If you’re finding that it’s hard to give difficult feedback, keep working on it! You’re doing no favors by making other people guess or work for the truth. And you’re chickening out if you task someone else with passing along your feedback to other people. It’s got to be you.

How the Conversation Should Really Go

Sometimes, when attempting to be candid, you have to fight your body’s instincts to do otherwise. Muscles may tense. Your facial expression may change. With practice, these involuntary reactions should lessen.

Fortunately, you can prepare yourself for a candid conversation with a few simple steps:

Think about not just what you say, but how you say it. A simple change in angle can produce a wildly different conversation.

Don’t lead with, “I’m unhappy with your actions.” … Instead inquire with an open mind and say, “I want to start by understanding your point of view.” And instead of attacking with “Why didn’t you do this the way I asked?” … start with, “I’d like to discuss ways we can work together more efficiently.”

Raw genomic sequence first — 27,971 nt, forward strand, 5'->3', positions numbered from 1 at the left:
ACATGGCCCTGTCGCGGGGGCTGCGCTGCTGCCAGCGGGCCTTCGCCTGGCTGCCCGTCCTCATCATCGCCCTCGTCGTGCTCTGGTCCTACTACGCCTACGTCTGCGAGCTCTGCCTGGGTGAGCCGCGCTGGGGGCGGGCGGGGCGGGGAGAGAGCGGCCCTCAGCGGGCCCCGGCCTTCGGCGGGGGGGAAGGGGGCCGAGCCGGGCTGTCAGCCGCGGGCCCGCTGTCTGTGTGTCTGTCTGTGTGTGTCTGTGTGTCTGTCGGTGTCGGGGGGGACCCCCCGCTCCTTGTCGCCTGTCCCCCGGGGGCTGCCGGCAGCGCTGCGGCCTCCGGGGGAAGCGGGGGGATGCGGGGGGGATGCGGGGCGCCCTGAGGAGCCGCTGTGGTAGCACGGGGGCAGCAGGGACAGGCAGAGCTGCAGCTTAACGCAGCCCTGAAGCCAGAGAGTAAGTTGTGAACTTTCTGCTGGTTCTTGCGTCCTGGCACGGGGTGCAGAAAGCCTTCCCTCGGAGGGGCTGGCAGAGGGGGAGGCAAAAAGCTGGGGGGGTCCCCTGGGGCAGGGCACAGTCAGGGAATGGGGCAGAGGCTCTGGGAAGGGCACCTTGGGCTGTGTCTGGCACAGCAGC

Not every fire is going to be put out quickly. If the conversation becomes heated, return to “Inquire with an open mind.” That’s a big one, and asking the right follow-up questions may finally get you to the heart of the issue.

In the end, the employee should “get it” and even respect you. They will if you effectively communicate why what you’re saying matters and how the team (and the individual, too!) will benefit from a change in behavior.

Always Leave the Door Open

With these tips, you should be able to reach a mutually agreeable resolution. That said … resolving a conflict does not mean you have to meet in the middle. In the end, you’re a leader, and you must make the best decision for the group. If you need to proceed in ways others won’t like, make it clear to them why you did what you did.

Just make sure you keep your door open for future dialogue. Candid workplace conversations should always be encouraged, not stifled!

To learn more about mastering tricky supervisory skills, try our Workplace Conversations e-learning tool. Click the button below to get started!

 
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Topics: being candid, leadership qualities